Iraq Recommendations: Diplomacy with Iran, Syria
MIKE PESCA, host:
From the studios of NPR West, this is DAY TO DAY. Alex Chadwick is away. I'm Mike Pesca.
MADELEINE BRAND, host:
And I'm Madeleine Brand. Coming up, why JCPenney is on the rise and Wal-Mart is lagging behind after a weekend of intense holiday shopping.
PESCA: But first, our lead today is the Iraq Study Group and new details emerging about its recommended strategy. There are diplomatic initiatives and a timetable for U.S. troop withdrawal from Iraq.
The ten member panel is meeting in Washington today. You could say there's a palpable sense of anticipation about the group's final report, which is expected in December. The recommendations will likely have a big impact, if not be the driving force behind the future of the United States' involvement in Iraq.
David Sanger of the New York Times has been hearing exclusive whispers about what the study group will be discussing this week. He joins us now from our Washington studios. Welcome to the program, David.
Mr. DAVID SANGER (New York Times): Thank you, Mike.
PESCA: How big is this report? Is this 9/11 Commission big?
Mr. SANGER: Oh, it's big. But it's big because unlike most government reports in Washington, which look backward to try to figure out what went wrong, as the 9/11 Commission did, or as the space shuttle commissions did, this one is supposed to look forward and say, OK, forget how we got into this; how do we get out?
And at this point after the elections, which freed up the Republicans who had been sticking with President Bush on the Iraq strategy to now begin to separate themselves, this commission may give some political cover to those within the Republican Party, as well as those Democrats, who believe that the Bush administration has been on an unsustainable path here and does not have an exit strategy.
PESCA: Well, what are you hearing about what's left to be discussed among the five Republicans and five Democrats on the panel?
Mr. SANGER: This report will be divided into fundamentally two different sections. One part is a diplomatic strategy. And there is fairly broad agreement that the United States needs a much broader, more aggressive regional strategy to make sure that Iraq's neighbors are in on Iraq's future here and have a stake in making sure that the country is stabilized.
So far, of course, they have hung back. And the part the administration won't like is that it appears that the commission is coming down on the side of direct dealings at a very intense level with both Iran and Syria.
Now, whether or not Iran and Syria want to deal with us on this, that's another question which we can take up later.
PESCA: If I could ask, how can the U.S. expect to engage Iran on the subject of solving Iraq, when we can't even engage Iran on Iran?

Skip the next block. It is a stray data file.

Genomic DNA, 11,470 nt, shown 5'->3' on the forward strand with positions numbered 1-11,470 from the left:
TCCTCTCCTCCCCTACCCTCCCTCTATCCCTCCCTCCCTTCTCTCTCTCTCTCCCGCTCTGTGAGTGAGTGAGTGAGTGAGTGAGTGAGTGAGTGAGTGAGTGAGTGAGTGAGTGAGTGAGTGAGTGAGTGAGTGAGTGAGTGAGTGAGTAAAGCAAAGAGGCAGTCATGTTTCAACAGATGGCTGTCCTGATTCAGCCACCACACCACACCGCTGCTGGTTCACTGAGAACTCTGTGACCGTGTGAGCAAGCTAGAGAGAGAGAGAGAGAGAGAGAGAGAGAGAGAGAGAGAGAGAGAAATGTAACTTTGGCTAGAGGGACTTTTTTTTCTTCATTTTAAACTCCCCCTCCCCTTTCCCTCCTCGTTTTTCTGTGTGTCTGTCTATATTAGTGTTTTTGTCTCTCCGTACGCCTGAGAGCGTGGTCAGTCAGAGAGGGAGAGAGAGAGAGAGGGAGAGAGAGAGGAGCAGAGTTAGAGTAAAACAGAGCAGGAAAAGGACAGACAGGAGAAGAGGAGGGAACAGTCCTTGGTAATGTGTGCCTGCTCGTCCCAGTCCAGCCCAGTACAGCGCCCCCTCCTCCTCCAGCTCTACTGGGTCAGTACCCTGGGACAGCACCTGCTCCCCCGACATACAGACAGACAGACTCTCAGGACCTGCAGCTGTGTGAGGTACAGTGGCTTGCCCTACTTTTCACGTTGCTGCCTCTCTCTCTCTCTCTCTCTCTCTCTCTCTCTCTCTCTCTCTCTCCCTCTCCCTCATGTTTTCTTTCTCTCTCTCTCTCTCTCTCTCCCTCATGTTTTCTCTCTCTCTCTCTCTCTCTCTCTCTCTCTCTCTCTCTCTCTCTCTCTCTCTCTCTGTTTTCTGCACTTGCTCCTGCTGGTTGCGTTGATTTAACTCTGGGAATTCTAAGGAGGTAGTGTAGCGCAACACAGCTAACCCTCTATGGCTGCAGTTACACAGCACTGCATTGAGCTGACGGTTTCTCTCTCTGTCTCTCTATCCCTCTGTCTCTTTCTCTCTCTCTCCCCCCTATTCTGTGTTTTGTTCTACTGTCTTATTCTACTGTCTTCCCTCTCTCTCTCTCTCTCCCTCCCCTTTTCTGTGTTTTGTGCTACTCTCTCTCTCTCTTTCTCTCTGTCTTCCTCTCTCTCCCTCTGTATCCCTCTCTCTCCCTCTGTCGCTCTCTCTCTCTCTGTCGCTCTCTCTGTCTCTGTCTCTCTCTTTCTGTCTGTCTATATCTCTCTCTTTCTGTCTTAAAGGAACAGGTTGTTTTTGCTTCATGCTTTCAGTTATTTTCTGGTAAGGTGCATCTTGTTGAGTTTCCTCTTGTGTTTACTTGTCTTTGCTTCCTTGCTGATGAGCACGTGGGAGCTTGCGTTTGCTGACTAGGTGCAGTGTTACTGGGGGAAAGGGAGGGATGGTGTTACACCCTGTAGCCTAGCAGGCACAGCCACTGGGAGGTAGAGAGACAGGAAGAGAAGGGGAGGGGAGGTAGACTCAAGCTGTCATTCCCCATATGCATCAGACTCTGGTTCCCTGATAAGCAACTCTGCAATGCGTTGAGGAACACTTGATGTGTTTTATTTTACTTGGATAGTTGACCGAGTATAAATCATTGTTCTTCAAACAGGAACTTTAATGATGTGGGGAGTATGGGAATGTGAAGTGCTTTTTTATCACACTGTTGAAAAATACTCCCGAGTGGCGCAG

Mr. SANGER: Well, that's the interesting question here, because the Iranians could be expected to say first and foremost, that's fine, we're happy to talk to you about Iraq as soon as you stop this whole effort to get us to suspend our uranium enrichment. Leave our nuclear program alone. We're willing to talk to you, is what you could expect them to say.
The administration would like to get to the point where it's in the Iranian's interest and the Syrian's interest not to have chaos going on on their borders, chaos that they may not be able to control.
But the big debate, Mike, in the commission isn't actually over the diplomatic strategy, complex as that is. It's about the military strategy. Right now the draft report is very unclear, very vague, on the question of under what circumstances should we begin to withdraw.
There is a group within the commission, there are a lot of people outside the commission, who want this commission to move to a timetable-based approach that says, look, we're going to go in, we're going to try one last shot at training the Iraqi troops, and then we're leaving within a year or so.
By leaving we seem to mean, or they seem to mean, about half of the U.S. force.
PESCA: So from about 150,000 troops to 70,000 or 80,000 U.S. troops?
Mr. SANGER: Right.
PESCA: And from what you're hearing, is the division on the panel breaking down along partisan lines?
Mr. SANGER: You know, it's hard to tell right now. One would expect that generally it would, but there may be exceptions on both sides to that. And that's what we're going to learn in the next couple of days as this group meets here in Washington and tries to sort out the last elements of this report.
PESCA: David Sanger is the chief Washington correspondent for the New York Times. David, thanks a lot for joining us on DAY TO DAY.
Mr. SANGER: Thank you.
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